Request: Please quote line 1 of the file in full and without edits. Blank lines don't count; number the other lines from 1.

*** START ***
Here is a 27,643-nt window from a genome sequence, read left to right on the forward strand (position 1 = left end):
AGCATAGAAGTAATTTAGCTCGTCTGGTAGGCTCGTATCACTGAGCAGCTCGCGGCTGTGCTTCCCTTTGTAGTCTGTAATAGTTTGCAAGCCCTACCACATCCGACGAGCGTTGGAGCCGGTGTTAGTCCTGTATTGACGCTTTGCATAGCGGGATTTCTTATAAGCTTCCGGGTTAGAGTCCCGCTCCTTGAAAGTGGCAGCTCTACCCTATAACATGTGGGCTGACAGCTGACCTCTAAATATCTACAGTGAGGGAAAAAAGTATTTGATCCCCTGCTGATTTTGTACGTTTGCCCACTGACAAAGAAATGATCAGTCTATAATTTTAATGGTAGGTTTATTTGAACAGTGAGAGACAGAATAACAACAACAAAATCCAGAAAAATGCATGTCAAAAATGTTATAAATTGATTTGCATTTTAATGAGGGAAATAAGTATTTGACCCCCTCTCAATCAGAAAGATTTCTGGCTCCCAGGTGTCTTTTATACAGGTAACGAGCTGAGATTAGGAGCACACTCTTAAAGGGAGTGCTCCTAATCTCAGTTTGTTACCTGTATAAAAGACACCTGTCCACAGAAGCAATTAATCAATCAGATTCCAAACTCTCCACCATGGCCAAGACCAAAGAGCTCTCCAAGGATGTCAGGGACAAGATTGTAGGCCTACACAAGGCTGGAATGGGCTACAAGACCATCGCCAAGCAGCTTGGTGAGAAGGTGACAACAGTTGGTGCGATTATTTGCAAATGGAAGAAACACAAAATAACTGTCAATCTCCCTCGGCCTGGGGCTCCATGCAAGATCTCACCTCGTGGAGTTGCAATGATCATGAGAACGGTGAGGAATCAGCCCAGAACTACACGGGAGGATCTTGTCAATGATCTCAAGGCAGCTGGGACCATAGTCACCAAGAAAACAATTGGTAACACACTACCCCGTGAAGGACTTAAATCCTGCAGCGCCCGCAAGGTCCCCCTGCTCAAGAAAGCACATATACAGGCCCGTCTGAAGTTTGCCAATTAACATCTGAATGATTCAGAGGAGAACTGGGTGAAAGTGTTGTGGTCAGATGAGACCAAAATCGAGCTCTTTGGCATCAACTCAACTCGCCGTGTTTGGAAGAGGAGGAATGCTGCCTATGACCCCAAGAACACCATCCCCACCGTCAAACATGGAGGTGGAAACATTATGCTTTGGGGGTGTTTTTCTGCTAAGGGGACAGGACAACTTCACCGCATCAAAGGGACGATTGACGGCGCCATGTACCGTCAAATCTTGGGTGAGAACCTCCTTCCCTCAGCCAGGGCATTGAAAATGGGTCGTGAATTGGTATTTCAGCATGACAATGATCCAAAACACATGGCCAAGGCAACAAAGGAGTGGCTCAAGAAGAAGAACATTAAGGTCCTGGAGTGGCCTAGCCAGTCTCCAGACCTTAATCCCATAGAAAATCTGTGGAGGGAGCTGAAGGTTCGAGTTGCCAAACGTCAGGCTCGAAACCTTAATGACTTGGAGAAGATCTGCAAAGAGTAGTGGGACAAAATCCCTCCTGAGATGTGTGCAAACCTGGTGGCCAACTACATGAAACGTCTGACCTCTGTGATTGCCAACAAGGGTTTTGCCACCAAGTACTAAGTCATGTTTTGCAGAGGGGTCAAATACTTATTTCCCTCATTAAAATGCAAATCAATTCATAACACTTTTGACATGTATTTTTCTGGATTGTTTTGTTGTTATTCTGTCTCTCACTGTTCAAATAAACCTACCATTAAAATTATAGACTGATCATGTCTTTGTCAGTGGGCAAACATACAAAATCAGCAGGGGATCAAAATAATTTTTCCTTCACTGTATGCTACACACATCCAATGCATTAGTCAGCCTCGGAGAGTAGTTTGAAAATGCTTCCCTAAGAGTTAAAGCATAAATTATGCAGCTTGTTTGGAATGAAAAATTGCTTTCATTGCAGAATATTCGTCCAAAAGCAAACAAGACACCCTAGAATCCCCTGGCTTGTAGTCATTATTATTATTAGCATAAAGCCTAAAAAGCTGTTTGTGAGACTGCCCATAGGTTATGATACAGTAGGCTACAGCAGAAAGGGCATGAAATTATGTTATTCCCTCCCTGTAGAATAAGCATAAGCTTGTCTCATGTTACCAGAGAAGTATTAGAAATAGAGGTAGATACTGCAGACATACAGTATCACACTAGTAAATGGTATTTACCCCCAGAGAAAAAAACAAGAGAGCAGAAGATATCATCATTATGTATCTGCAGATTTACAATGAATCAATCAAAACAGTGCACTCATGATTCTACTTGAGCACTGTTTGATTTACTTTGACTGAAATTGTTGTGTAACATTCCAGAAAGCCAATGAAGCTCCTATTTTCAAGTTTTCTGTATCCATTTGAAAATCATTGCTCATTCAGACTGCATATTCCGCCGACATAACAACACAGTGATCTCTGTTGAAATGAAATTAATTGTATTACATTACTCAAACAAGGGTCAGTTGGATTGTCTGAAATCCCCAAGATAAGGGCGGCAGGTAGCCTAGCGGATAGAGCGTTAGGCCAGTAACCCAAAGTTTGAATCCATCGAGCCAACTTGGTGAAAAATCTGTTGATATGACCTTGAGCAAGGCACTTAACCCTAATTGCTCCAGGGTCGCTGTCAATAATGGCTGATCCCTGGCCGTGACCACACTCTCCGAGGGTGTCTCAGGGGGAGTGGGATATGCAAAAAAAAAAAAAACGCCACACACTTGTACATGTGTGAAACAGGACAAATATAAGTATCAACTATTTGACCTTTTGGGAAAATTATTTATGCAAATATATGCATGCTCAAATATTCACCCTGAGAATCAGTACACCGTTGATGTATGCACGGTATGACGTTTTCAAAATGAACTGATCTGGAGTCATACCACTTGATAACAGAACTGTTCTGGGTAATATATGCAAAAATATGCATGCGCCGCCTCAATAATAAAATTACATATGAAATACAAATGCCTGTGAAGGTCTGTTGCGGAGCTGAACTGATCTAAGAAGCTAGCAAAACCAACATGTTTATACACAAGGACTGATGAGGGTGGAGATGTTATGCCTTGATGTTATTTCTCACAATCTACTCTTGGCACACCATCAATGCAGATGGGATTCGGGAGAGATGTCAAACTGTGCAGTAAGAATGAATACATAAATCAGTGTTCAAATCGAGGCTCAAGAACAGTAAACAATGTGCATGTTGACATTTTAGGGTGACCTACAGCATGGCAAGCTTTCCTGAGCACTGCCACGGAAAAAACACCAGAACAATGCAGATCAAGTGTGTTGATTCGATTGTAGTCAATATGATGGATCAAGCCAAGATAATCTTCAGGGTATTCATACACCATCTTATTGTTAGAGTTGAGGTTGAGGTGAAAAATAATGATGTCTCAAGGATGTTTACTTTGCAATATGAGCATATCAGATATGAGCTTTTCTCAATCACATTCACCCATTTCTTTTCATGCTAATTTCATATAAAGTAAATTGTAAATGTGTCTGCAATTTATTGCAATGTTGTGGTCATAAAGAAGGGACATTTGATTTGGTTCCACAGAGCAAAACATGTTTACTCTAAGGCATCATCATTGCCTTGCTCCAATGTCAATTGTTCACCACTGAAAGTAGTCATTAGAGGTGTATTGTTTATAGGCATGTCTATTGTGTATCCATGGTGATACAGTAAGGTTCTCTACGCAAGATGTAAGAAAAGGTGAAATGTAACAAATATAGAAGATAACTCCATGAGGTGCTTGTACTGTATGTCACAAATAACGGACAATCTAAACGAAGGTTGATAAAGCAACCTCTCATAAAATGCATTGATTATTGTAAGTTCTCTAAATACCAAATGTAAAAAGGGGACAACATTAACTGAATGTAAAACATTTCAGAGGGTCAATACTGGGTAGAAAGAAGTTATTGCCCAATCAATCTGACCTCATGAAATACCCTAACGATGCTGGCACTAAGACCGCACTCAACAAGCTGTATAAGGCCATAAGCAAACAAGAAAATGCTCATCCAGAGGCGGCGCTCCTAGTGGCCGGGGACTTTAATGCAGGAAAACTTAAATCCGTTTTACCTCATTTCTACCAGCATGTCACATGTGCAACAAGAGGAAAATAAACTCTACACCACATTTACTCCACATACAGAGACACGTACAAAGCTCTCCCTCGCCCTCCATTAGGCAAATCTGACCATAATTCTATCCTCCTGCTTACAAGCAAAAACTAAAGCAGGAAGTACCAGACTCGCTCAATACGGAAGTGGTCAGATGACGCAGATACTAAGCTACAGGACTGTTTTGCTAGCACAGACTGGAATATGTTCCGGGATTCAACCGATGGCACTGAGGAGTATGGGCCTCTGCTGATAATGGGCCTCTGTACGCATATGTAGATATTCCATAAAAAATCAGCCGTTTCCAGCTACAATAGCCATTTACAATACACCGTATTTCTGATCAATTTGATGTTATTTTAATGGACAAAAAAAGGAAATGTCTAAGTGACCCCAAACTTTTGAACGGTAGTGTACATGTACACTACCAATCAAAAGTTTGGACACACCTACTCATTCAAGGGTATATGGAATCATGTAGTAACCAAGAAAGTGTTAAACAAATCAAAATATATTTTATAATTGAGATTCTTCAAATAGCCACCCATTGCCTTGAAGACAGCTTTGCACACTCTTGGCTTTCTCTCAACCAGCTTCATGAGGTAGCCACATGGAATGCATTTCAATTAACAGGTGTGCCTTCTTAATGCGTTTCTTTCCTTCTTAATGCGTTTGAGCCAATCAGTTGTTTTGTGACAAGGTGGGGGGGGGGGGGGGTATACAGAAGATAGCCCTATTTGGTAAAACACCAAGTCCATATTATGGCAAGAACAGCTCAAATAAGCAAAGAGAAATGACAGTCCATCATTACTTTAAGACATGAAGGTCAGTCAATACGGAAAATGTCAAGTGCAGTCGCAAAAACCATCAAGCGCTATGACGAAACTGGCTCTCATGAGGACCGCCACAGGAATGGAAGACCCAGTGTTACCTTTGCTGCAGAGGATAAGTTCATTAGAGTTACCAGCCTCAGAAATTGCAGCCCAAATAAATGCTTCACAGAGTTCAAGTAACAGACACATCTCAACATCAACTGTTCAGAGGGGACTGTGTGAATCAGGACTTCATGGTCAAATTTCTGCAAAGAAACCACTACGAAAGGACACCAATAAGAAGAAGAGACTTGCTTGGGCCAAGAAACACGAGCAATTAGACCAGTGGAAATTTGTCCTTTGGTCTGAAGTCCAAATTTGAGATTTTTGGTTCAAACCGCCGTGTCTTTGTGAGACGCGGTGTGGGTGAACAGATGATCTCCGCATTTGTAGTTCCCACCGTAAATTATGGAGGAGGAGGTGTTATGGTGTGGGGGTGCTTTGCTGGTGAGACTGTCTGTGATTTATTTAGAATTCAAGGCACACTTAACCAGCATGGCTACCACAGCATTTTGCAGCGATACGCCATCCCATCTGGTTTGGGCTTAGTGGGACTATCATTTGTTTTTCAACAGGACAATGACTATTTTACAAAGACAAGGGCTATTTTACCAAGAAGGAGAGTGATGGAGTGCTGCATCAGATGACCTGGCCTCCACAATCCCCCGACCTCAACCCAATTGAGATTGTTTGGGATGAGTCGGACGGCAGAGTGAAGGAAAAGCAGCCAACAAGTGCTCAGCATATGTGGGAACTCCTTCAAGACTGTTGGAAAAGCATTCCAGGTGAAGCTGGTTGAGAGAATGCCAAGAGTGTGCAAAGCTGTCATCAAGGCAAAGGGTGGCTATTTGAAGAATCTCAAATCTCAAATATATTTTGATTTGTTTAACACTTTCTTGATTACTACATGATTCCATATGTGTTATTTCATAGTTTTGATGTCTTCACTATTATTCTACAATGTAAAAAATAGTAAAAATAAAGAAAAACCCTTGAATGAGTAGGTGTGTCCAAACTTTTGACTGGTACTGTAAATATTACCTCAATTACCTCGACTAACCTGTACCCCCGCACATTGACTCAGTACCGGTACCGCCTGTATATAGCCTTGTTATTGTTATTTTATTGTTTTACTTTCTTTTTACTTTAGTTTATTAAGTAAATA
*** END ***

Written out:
Here is a 27,643-nt window from a genome sequence, read left to right on the forward strand (position 1 = left end):